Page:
Fact or Fiction: Debunking Common Myths About Hot Oil Heating Systems

Thermal Fluid Heating System

There are a number of myths surrounding hot oil heating systems and their apparent disadvantages compared to steam heaters. But before we begin addressing these concerns, let’s first define what hot oil heating even is.

Otherwise known as thermal fluid heating, hot oil heating is a type of indirect heating in which a liquid-phase heat transfer medium is heated and circulated to one or more heat energy users within a closed loop system. Thermal oil, glycol, and water are commonly used heat transfer fluids for these systems.

Hot oil heating systems are used in a variety of applications, including heating presses for rubber and plastic molds, circuit boards, lamination, and plywoods. These systems are also used for chemical and petrochemical processing equipment such as reactors, heat exchangers, dryers, and evaporators.

Below, we’ll delve into the differences between hot oil heaters and steam heaters while exploring the advantages of hot oil heating over the older, more traditional steam heating process.

 

Isn’t there more maintenance involved in hot oil heating?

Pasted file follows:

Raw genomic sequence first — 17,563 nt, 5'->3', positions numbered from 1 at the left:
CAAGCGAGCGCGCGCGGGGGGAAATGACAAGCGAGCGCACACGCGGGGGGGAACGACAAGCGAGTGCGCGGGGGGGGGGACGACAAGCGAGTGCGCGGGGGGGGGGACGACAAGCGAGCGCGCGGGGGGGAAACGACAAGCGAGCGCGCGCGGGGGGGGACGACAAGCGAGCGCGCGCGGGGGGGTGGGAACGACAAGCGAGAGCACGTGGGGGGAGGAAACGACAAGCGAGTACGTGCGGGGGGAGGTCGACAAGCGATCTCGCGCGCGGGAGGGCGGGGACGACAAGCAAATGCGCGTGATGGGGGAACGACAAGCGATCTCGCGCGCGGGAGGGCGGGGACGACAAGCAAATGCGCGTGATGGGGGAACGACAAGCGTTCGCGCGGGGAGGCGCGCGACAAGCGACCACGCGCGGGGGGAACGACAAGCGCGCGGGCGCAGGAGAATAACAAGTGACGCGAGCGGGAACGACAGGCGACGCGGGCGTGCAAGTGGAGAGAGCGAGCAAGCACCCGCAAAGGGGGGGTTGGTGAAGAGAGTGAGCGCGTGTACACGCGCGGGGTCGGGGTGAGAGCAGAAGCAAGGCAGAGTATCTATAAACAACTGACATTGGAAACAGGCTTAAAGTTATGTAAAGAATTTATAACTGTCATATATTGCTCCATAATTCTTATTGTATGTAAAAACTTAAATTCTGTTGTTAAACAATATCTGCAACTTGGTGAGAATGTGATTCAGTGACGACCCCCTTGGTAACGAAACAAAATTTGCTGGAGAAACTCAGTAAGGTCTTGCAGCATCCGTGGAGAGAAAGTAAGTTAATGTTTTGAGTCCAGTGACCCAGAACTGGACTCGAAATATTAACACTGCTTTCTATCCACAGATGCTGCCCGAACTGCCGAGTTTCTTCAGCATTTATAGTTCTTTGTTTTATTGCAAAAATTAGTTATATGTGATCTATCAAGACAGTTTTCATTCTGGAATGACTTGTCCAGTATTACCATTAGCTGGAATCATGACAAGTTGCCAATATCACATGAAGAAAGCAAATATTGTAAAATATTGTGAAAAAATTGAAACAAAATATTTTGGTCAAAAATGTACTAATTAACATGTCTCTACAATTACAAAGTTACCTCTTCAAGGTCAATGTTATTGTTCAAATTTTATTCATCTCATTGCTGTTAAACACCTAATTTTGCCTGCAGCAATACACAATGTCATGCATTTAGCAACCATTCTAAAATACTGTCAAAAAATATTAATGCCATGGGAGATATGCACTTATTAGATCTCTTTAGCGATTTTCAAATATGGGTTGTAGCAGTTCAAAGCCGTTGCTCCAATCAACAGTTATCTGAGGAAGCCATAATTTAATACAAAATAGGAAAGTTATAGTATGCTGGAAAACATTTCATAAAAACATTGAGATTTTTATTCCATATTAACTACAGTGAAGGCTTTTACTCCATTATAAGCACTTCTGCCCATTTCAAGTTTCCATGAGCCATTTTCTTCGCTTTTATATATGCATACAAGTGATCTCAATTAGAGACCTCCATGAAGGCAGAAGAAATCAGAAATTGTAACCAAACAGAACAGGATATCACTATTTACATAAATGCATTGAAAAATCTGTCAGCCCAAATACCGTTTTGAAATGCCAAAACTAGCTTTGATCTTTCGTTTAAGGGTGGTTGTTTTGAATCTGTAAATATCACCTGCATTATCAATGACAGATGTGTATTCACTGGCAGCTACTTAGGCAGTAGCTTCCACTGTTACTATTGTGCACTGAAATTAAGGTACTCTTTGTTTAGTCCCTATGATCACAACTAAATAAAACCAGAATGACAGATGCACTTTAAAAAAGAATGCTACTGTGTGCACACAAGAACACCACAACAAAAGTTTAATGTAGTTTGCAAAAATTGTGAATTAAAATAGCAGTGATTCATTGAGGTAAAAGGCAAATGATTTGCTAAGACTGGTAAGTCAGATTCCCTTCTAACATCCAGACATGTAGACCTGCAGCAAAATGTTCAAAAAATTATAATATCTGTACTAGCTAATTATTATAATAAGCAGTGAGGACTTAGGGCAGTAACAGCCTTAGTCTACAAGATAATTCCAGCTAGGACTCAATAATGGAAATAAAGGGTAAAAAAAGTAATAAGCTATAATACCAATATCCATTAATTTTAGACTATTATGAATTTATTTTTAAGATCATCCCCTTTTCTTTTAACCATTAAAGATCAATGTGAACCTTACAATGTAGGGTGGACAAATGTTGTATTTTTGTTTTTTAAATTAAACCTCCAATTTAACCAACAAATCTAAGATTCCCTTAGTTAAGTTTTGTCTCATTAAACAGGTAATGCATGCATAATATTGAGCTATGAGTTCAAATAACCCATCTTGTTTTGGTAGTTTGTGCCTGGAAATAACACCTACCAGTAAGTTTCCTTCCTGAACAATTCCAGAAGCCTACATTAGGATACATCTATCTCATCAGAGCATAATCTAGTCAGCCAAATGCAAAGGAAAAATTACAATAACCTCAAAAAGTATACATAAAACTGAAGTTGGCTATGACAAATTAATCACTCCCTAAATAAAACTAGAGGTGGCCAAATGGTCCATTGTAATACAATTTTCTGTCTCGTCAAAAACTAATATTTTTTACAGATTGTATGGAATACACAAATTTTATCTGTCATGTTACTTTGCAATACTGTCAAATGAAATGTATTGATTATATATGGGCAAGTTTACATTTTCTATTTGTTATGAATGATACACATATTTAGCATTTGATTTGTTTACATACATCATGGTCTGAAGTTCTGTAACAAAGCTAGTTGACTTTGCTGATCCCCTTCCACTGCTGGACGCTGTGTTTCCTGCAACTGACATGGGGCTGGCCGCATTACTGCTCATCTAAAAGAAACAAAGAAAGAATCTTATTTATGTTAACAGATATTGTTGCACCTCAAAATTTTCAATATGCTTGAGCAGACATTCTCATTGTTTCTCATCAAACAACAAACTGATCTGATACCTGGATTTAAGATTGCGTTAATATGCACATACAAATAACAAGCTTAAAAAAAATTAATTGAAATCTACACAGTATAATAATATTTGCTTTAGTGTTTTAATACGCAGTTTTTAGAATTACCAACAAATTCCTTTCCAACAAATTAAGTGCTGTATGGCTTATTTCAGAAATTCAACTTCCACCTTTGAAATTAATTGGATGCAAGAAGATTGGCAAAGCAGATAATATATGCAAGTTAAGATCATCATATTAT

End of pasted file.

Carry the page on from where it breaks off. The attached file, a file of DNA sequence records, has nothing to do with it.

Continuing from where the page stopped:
One of the most common misconceptions here is that hot oil systems require more maintenance than steam systems. But this is not true. One of the primary goals of innovation, of course, is to reduce the cost of ownership, and the newer technologies involved in hot oil heating allow for fewer maintenance needs, thereby reducing overall costs.

While steam is still the more traditional method — with water being comparatively inexpensive and the process of converting steam into energy serving as a time-tested method — it’s no longer the most efficient means of transferring heat. Water vaporization requires higher temperatures and pressurization, which, in turn, demand sturdier equipment, such as thicker pipes and specially constructed lines, along with high-pressure pumps. All of these requirements increase the cost of construction, installation, and operation.

Hot oil systems are also much more efficient, requiring lower pressurization. This means less expensive pumps can be used for the transfer process, since the lines and pipes do not need to be nearly as thick. And in terms of maintenance and replacement needs, materials won’t be as costly, which is especially important when the effects of corrosion are taken into account.

Steam requires water, air, and salt, which we all know take their toll on metal pipes, lines, and pumps — virtually the entire system. Hot oil, though, is noncorrosive. It is much gentler on metal surfaces, significantly reducing operational costs.

While the water used in steam heaters is chemically treated to reduce corrosion, this makes disposal a nightmare, given all the associated environmental restrictions and regulations. Thermal fluids, on the other hand, can essentially be recycled to make other useful products. And the bonus? You’re now a part of the circular economy everyone’s raving about.

 

Can a hot oil heater replace steam?